Debates over the Islamic Marriage Contract among Contemporary Muslim-Arab Intellectuals


Fri, 04/18/2014 - 3:00pm to Sat, 06/25/2022 - 4:51am

The minority opinions of early Muslim jurists, as well as those of a few intellectuals, have played a significant role in influencing reforms which have enhanced women’s rights in Islamic family law in Arab-Muslim states. In contrast to what is likely presumed by those outside of Islamic culture, conservative intellectual Muslim men like the Moroccan intellectual Aḥmad al-Khamlīshī (b. 1928) at times, produce liberal work which has succeeded in reopening the gate of ijtihād to women, allowing them to participate in the practice of lawmaking alongside men as a part of a new ijtihād advocating for women’s rights.

Over the twentieth century there has been a dynamic and ongoing debate within Arab- Muslim society among the conservative circles as well as the more liberal circles regarding the topic of marriage. Islamic conversation regarding the marriage contract demonstrates that the debate over family law in general and the marriage contract in particular is a complex and challenging discourse. This can be observed by the fact that not all conservative Muslim intellectuals and muftīs share the same opinion regarding the legal age of marriage for women, the role of the marriage guardian (walī) in marriage, or the rights women have in conducting their own marriages. Even opinions between individuals from within the same conservative party may vary considerably. While some argue for the preservation of the Islamic tradition and the restriction of the wife’s role in her marriage, others want to grant women broader agency in some aspects of the marriage contract.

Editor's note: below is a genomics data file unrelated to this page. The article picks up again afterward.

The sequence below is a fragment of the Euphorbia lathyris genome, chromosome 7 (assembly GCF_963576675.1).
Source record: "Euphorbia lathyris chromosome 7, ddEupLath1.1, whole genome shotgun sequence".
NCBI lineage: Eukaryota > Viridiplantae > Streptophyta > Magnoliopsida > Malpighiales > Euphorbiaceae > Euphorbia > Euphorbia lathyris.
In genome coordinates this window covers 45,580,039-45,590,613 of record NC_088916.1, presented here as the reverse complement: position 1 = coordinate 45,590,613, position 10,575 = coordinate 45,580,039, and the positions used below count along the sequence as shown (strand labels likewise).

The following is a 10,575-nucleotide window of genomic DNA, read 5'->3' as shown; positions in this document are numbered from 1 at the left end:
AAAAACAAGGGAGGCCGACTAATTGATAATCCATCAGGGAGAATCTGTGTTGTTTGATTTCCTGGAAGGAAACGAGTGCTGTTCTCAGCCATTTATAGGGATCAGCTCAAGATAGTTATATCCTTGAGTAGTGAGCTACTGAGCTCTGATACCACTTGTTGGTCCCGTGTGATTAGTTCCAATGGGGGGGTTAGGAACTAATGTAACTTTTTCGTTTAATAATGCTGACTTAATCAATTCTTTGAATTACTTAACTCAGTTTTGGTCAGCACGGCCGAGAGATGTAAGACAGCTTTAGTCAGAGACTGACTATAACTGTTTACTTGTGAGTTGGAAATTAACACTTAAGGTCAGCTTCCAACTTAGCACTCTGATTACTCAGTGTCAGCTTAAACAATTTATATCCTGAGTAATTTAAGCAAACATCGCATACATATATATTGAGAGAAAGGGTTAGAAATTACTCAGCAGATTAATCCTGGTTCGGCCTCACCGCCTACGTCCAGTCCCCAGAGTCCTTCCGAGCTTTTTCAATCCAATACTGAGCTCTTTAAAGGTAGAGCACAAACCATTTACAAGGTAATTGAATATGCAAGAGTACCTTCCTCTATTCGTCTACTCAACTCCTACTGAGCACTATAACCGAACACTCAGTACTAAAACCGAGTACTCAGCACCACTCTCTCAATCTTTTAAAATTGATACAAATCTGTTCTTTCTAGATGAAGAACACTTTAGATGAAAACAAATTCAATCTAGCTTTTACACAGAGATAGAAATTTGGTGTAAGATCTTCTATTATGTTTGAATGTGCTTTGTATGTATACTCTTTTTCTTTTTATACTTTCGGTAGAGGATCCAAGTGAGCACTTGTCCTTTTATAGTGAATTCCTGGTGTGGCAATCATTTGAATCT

Nayel Badareen a PhD doctorate student, in Islamic studies at the University of Arizona. He obtained my Bachelor of Science in Engineering from California State University Los Angeles in 1986. He holds a Master degree of Arts in Religion from Claremont Graduate University,2008 and a Teaching Credential Degree to teach math and science from California.





MENAS Colloquium Series
Friday, April 18, 2014
3:00pm in Marshall 490

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